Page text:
Monday, November 09, 2009

The Essential Collection: Z

Z (Costa-Gravas, France/Algeria, 1969)

In retrospect, a lot has been made of the Academy Awards for 1969 when Midnight Cowboy took Best Picture and Z took Best Foreign Film, mostly because the Academy seemed to grow a pair of balls that it rarely has shown in the years since. Aside from its political tone, there is nothing in Z that couldn't be found in a well-made thriller to come out of Hollywood in the 70s. That's more than likely the reason that it was met with an embrace in America. It's a taut, economical film that speeds along on its narrative and takes subject matter that is obscure and inflammatory and makes great entertainment out of it.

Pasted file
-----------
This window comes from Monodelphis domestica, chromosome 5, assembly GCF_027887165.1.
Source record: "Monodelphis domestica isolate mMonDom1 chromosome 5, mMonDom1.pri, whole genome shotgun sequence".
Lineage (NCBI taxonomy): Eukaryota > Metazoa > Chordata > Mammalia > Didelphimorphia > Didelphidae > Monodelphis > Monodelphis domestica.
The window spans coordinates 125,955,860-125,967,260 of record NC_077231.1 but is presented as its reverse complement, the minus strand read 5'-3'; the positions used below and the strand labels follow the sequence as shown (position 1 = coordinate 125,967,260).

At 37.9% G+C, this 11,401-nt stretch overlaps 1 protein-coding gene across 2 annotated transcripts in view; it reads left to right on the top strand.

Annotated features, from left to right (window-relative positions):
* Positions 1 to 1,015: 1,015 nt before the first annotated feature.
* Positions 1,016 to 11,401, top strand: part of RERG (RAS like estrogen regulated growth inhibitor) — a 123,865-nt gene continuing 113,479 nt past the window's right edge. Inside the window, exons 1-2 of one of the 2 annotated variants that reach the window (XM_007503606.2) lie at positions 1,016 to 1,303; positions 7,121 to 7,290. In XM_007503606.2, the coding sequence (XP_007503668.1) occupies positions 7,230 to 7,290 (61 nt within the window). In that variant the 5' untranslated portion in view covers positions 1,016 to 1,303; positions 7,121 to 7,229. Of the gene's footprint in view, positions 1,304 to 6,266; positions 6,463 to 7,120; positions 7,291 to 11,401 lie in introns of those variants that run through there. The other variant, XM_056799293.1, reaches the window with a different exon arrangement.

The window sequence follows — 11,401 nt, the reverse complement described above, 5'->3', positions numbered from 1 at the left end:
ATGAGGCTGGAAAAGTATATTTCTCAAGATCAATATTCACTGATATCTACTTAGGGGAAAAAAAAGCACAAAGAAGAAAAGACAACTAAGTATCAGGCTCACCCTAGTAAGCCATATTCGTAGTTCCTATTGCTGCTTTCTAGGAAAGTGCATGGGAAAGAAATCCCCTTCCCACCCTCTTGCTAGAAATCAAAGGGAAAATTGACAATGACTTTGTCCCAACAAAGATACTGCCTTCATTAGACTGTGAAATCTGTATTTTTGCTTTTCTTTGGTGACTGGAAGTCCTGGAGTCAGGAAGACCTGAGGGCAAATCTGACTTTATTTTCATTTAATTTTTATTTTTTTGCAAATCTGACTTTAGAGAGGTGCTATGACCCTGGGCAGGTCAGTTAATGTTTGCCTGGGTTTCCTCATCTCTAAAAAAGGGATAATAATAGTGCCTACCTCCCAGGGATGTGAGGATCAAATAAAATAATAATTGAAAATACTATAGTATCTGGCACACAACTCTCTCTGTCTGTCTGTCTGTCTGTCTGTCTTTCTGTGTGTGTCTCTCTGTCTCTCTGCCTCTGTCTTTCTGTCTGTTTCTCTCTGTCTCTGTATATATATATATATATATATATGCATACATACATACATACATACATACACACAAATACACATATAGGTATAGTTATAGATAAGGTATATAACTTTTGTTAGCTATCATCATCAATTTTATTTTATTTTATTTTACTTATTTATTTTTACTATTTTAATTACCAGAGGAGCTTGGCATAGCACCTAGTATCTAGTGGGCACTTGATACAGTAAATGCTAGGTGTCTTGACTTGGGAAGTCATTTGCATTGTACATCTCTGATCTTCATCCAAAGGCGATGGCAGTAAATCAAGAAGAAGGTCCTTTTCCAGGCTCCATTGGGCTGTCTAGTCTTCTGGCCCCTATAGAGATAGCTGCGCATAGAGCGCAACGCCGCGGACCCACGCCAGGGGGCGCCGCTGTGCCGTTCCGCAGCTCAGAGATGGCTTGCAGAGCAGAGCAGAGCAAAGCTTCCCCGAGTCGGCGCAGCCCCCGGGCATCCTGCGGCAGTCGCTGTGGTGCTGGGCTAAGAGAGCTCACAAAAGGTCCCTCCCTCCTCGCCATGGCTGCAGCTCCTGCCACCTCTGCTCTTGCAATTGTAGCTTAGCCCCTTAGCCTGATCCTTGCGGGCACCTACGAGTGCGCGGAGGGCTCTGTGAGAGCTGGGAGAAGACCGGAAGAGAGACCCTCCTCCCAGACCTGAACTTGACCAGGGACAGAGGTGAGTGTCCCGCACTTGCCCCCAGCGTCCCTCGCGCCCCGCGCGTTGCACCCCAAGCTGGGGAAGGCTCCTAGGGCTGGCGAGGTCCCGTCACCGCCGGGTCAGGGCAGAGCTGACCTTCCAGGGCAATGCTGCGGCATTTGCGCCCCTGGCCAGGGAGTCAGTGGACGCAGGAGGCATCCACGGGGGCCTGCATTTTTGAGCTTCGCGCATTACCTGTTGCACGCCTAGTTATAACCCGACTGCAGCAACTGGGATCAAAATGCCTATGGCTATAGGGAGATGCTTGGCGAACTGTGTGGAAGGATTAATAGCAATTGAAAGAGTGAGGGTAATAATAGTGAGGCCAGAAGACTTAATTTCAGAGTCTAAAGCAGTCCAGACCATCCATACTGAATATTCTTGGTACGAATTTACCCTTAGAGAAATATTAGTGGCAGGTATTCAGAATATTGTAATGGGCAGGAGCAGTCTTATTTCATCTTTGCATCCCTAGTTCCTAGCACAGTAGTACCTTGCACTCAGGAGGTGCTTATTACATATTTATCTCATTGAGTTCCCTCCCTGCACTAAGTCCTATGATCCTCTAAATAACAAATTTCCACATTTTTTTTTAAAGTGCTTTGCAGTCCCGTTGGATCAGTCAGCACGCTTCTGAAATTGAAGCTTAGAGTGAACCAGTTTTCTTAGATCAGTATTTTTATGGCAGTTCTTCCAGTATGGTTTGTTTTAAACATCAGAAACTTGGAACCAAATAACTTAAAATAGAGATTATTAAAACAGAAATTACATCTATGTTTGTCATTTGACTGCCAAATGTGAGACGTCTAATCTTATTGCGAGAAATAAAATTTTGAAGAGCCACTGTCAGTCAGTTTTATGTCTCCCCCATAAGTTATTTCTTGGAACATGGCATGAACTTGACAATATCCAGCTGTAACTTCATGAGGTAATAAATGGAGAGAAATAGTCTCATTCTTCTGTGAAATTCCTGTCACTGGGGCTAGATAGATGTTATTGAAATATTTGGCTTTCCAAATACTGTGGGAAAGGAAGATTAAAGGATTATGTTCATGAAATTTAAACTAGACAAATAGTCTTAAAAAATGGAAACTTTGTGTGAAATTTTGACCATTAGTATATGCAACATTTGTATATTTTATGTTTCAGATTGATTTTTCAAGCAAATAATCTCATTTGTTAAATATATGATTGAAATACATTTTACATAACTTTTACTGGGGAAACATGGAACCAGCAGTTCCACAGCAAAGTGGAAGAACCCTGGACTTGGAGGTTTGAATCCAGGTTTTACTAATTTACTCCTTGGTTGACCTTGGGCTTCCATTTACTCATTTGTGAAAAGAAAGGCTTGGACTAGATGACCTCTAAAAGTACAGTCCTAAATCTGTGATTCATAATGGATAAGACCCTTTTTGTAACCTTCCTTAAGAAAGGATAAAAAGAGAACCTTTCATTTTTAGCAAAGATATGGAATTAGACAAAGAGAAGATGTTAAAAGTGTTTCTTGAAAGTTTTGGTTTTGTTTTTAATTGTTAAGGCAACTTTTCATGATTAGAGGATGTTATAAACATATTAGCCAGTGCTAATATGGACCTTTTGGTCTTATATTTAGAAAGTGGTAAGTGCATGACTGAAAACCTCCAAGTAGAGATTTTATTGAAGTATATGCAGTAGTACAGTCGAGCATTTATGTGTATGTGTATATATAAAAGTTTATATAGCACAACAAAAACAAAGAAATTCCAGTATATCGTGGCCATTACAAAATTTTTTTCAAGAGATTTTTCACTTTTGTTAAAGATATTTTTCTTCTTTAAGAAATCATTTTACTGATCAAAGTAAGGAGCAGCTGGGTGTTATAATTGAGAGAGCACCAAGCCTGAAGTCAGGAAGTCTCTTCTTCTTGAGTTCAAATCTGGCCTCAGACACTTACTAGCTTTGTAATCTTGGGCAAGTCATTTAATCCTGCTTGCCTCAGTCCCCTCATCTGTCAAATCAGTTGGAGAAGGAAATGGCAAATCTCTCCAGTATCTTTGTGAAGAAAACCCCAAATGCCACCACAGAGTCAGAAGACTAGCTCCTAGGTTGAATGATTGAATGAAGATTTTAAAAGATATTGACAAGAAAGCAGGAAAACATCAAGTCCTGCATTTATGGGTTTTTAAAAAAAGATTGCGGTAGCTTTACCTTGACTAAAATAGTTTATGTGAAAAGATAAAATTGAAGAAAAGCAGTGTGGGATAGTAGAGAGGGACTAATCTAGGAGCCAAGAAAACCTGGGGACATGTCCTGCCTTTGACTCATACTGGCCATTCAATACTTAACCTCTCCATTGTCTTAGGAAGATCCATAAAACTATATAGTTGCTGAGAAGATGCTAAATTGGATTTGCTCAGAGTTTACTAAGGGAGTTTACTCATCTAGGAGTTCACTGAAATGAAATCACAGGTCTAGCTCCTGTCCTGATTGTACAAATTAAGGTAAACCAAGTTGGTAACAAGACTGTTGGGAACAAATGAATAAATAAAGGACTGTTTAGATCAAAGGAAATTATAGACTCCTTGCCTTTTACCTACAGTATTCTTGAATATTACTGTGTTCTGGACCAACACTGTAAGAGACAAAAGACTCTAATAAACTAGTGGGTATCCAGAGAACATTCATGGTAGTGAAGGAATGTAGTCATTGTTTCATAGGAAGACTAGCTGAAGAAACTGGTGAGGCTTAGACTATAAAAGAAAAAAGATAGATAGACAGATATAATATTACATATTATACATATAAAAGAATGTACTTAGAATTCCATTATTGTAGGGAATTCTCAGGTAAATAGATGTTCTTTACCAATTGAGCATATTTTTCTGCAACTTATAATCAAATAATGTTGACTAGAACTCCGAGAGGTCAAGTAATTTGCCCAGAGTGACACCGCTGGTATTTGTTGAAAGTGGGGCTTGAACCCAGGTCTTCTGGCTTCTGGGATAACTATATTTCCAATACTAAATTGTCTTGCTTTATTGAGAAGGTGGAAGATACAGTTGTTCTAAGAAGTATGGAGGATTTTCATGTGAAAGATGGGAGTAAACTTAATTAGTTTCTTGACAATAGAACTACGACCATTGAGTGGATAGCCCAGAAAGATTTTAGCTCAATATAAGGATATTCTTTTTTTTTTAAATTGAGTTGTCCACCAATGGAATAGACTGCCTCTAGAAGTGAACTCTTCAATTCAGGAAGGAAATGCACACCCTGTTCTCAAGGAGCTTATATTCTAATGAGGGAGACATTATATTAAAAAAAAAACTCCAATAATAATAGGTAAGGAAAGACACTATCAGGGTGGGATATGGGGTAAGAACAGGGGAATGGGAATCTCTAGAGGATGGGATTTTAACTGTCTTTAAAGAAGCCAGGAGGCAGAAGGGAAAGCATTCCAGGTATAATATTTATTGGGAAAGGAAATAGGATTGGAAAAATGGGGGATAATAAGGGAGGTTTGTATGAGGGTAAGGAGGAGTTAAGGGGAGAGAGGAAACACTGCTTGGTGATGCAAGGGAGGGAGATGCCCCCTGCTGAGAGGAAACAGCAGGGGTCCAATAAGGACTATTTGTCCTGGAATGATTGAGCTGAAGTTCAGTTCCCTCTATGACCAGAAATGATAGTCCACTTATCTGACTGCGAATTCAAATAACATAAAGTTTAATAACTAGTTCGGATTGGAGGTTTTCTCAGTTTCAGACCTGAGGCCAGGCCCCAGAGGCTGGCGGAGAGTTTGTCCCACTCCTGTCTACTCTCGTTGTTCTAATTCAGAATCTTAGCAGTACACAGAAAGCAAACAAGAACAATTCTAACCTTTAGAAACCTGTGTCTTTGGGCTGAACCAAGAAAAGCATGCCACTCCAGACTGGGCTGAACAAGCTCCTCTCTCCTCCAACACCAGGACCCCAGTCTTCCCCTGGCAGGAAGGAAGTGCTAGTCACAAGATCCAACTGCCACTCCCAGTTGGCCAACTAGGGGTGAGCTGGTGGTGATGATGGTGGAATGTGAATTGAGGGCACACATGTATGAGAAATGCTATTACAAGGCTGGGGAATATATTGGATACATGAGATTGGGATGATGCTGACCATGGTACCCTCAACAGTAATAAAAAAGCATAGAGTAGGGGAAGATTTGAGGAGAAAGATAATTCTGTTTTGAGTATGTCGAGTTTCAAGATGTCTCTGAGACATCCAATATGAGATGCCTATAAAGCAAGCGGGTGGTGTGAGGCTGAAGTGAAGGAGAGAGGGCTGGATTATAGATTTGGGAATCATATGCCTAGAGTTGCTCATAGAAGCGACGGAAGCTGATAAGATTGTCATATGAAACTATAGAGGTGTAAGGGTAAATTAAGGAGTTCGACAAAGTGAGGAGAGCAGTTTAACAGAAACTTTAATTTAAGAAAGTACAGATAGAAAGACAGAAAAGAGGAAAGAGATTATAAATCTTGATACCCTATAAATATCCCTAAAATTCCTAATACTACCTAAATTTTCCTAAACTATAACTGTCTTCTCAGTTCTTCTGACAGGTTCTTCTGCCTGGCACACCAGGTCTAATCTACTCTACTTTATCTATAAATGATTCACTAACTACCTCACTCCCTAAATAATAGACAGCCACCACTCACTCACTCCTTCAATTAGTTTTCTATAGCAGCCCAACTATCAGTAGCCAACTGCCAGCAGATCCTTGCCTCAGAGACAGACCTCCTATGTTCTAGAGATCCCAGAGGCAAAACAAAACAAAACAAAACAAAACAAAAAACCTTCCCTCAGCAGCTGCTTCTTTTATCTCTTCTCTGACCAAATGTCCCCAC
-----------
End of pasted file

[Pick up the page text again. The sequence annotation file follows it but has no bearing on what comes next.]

Based on real-life events surrounding the assassination of a leftist Greek political leader, the film follows the attack on the Doctor (Yves Montand) and the subsequent investigation by a dogged investigator (Jean-Louis Trintignant) as he step by step uncovers a police and government role and cover-up in the "accident." Costa-Gravas bring so many elements and characters together, from those directly involved, to journalists, regular people, and government bureaucrats, that it would be easy for the film to devolve in a confounding web of different accounts and stories. It's really to his credit that he's able to take in all the surrounding stories and characters and still keep the kinetic pace of the central storyline. Because of that pace, the film has much more in common with Hollywood films than what people would think of a foreign films. It's incredibly easy to get caught up in this film without having to do much analytical work. That sounds a little like a backhanded compliment but there's something to be said about making a well-structured film that can keep up for two hours plus. It offsets the political tone of the film a bit, which is strongly anti-totalitarian, and while on one side of a fence, never feels oppressive. Z basically makes the viewer have no other options but to sympathize with the leftists, just out of the notions of justice and basic decency. And for that, which seems a bit radical now, is what made Z a fairly big film for its time.

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